| Highlights of Chicago: Theme Programming |
Barbie Zelizer, ICA President-Elect
The theme of the Chicago conference, Keywords in Communication, offers ICA members a chance to engage with some of the key terms that have evolved as central to our development as a field. In addition to the plenary and miniplenary sessions outlined in last month's newsletter, two kinds of programming address the theme directly, though multiple additional sessions on keywords populate the divisional and interest group programming too.
Theme programming this year comprises 10 regular theme sessions, including one poster session and 15 cross-unit sessions, formed by bringing together individuals from at least four divisions and interest groups to address a central term differently relevant to those on the panel. Theme programming is scheduled across the 5-day conference, offering ICA members multiple opportunities to think anew about the field and one's place in it through the prism of keywords.
Keywords identified by ICA members as relevant to our field include Aesthetics; Anonymity; Authenticity; Body; Community; Culture, Communication Competence, & Intercultural Communication; Democracy; Difference; Discourse; Effects; Evolution; Framing; Identity & Language; Key Visuals; Interview; Mediation & Emotion; Objectivity; News Images; Public Policy & Public Intellectuals; Publics; Technology; Uncertainty & Information Management; Urban Communication; and Women in a Digital World.
The cross-field conversations that this programming is poised to deliver are both broadly scoped and innovative. Theme programming ranges across attributes of the communication process - such as Anonymity, Authenticity, Objectivity, or Uncertainty; across ways of conceptualizing collectivity - such as Democracy, Community, or Urban Communication; across existing kinds of communication practice - such as The Interview, Public Policy & Public Intellectuals, Discourse, or News Images; and across aspects of the communication environment - such as Aesthetics, Effects, Difference, or Mediation & Emotion.
Particularly exciting are some of the unusual coconveners of the cross-unit conversations: Discussing The Body, for instance, are scholars from Phil Comm, GLBT, Health Comm, Pop Comm, CAT, and Feminist Scholarship, while Technology is discussed by conference-goers from Comm History, Game Studies, Mass Comm, LSI, CAT, and Phil Comm. Evolution is tracked by CLAP, Information Systems, Health Comm, Journalism Studies, and Mass Comm, while Framing is approached by individuals from Pol Comm, Vis Comm, Journalism Studies, Mass Comm, Pop Comm, and Feminist Scholarship.
Given that these cross-units introduced a new type of conference programming to ICA members, a shout-out in gratitude is due to all those who willingly took part. A full 22 of ICA's 24 divisions and interest groups co-sponsored these sessions, with particularly high participation from CAT, Mass Comm, Phil Comm, Pol Comm and Vis Comm. All told, 17 divisions and interest groups participated multiple times in co-sponsoring the cross-unit panels, ensuring that the conversations that ensue are as wide-ranging as possible across our association.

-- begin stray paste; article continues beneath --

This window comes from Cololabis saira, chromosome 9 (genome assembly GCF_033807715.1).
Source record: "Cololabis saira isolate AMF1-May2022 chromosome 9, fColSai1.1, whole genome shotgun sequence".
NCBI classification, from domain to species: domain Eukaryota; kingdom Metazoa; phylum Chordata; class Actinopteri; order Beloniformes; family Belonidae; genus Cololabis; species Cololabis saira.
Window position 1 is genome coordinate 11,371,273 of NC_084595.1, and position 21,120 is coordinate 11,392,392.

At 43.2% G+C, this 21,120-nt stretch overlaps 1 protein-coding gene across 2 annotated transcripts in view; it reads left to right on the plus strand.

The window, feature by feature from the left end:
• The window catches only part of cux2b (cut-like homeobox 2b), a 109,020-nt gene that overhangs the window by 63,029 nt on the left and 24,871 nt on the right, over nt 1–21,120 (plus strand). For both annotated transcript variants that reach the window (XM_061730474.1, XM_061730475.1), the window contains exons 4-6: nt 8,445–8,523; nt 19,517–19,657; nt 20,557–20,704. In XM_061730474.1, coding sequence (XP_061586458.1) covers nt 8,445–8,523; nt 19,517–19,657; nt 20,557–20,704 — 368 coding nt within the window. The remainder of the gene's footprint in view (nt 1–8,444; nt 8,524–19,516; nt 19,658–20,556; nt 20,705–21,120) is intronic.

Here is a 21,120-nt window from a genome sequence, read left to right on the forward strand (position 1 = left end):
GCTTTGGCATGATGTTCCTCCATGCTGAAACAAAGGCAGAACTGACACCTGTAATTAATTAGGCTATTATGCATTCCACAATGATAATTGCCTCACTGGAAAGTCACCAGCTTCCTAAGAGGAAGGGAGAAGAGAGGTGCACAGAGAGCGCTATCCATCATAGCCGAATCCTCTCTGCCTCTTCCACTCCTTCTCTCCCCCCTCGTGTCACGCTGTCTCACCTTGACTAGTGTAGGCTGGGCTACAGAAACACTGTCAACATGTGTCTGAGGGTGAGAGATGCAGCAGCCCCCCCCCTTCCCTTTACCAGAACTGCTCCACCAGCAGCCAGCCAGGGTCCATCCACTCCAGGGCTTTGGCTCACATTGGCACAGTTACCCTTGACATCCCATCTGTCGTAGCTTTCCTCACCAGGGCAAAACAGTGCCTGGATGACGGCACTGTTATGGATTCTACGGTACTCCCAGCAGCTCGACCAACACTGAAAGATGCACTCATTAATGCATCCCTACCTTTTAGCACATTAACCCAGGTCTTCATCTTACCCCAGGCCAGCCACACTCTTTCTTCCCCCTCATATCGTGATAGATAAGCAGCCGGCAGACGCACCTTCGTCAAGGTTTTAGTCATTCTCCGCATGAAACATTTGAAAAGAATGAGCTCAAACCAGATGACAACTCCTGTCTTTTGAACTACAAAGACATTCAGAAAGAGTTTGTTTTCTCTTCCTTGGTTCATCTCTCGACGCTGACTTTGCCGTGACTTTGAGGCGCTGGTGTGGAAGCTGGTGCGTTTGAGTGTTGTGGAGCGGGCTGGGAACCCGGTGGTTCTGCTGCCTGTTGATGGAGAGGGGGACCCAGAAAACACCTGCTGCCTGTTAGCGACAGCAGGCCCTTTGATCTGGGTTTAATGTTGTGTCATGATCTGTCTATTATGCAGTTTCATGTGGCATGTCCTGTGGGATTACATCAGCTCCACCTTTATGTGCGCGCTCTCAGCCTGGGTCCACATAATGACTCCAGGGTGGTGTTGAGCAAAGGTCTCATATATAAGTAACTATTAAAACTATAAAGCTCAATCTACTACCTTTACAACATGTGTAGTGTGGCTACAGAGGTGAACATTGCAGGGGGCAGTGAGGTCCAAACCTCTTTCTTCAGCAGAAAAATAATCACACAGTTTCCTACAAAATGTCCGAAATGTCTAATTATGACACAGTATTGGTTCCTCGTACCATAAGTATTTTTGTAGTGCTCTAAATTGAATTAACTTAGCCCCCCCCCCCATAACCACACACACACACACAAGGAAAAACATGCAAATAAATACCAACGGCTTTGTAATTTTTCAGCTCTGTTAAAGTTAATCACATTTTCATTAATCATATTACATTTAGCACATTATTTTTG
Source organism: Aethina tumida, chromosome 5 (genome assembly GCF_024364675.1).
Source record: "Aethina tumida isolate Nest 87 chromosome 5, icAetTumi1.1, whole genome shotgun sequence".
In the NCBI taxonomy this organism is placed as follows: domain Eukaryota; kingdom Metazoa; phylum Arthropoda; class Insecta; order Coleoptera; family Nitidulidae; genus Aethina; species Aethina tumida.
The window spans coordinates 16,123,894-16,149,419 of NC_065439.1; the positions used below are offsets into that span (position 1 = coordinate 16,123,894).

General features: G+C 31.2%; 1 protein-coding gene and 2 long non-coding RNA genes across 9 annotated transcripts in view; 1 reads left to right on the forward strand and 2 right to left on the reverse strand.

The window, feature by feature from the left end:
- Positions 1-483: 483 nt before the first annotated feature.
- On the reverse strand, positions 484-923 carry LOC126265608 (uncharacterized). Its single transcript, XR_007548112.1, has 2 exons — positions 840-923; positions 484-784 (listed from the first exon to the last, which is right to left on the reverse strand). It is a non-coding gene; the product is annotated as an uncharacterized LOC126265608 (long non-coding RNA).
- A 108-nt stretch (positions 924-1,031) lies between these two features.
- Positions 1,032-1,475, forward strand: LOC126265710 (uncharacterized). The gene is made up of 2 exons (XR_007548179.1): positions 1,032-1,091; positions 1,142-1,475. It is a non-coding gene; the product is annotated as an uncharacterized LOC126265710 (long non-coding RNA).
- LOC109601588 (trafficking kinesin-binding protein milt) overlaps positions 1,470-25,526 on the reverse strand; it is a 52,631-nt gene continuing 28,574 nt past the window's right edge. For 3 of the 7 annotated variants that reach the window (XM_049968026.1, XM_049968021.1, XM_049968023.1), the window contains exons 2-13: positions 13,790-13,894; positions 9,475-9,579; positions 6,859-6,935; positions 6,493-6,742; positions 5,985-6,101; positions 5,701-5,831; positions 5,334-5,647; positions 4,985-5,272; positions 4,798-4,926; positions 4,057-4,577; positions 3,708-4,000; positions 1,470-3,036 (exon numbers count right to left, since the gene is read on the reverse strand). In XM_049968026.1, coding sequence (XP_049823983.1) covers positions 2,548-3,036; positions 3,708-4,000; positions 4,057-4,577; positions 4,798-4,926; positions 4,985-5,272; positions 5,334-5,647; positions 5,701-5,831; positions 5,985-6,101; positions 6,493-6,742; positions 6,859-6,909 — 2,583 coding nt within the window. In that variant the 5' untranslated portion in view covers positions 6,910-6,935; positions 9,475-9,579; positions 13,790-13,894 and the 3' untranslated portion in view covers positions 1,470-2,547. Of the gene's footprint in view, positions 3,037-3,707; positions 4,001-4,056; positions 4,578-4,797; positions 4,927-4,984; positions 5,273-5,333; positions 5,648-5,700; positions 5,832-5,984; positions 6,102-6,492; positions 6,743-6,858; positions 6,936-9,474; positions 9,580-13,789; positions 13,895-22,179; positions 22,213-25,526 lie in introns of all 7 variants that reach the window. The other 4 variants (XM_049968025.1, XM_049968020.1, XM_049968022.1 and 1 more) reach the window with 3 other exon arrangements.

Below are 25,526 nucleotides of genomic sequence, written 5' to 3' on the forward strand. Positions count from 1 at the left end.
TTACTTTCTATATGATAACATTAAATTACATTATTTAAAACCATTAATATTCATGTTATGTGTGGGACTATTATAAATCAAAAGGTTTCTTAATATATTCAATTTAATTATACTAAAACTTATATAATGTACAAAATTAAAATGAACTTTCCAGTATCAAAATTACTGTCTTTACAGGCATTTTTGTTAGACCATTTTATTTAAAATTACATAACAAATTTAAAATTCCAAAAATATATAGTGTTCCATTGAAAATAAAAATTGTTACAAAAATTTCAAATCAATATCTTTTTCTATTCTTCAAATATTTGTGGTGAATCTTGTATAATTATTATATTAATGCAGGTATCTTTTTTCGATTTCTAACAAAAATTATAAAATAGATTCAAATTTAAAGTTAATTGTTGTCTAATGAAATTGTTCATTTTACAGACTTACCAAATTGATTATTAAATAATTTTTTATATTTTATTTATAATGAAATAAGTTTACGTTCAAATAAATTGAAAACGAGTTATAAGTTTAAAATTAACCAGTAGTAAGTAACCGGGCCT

A list of the theme programming sessions, identified by title and place, follows. It includes some of our leading scholars alongside many new faces in the association. Please be sure to look for more information on this programming in the full conference program.
FRIDAY, MAY 22, THEME PROGRAMMING
Uncertainty and Information Management: Reflections on the Current and Future State of These Constructs - Friday, 9:00-10:15 (Cross-Unit Session - Grand Ballroom I)
Walid Afifi (chair)
Leslie A. Baxter
Dawn O. Braithwaite
Dale E. Brashers
Timothy P. Hogan
Artemio Ramirez Jr.
Joseph B. Walther
Keyword: Anonymity - Friday, 10:30-11:45 (Cross-Unit Session - Grand Ballroom I)
Craig R. Scott (chair)
Roderick P. Hart
Ronald E. Rice
"Discourse" as a Key Communication Term - Friday, 10:30-11:45 (Theme Session - Chicago Ballroom D)
Robert T. Craig (chair)
Douglas Vincent Porpora
Linda L. Putnam
Keywords in Communication: Effects - Friday, 1:30-2:45 (Cross-Unit Session - Grand Ballroom I)
Mary Beth Oliver (chair)
David R. Roskos-Ewoldsen
John L. Sherry
Public Policy, Public Intellectuals - Friday, 3:00-4:15 (Cross-Unit Session - Grand Ballroom I)
Sandra Braman (chair)
Patricia A. Aufderheide
Jan A. G. M. Van Dijk
Robert W. McChesney
Identity and Language as Keywords in Communication Across and Between Groups: Roundtable Discussion Following IALSP - Friday, 4:30-5:45 (Theme Session - Chicago Ballroom D)
Margaret J. Pitts (chair)
Mary Lee Hummert
Young Yun Kim
Scott A. Reid
Yan Bing Zhang
Bernadette Maria Watson (respondent)
SATURDAY, MAY 23, THEME PROGRAMMING
On Difference - Saturday, 9:00-10:15 (Cross-Unit Session - Grand Ballroom I)
Kumarini Silva (chair)
Carolyn M. Byerly
Communication and Authenticity - Saturday, 10:30-11:45 (Cross-Unit Session - Grand Ballroom I)
Alison Mary Henderson (chair and respondent)
Dawn R. Gilpin
Key Concepts in News and Journalism: Objectivity and its Adjacent Concepts - Saturday, 10:30-11:45 (Theme Session - Chicago Ballroom D)
Howard Tumber (chair)
David E. Morrison
Rodney Evan Tiffen
Silvio R. Waisbord
Keyword: Technology - Saturday, 1:30-2:45 (Cross-Unit Session - Grand Ballroom I)
Deborah Lubken (chair)
James D. Ivory
Patricia G. Lange
Joseph B. Walther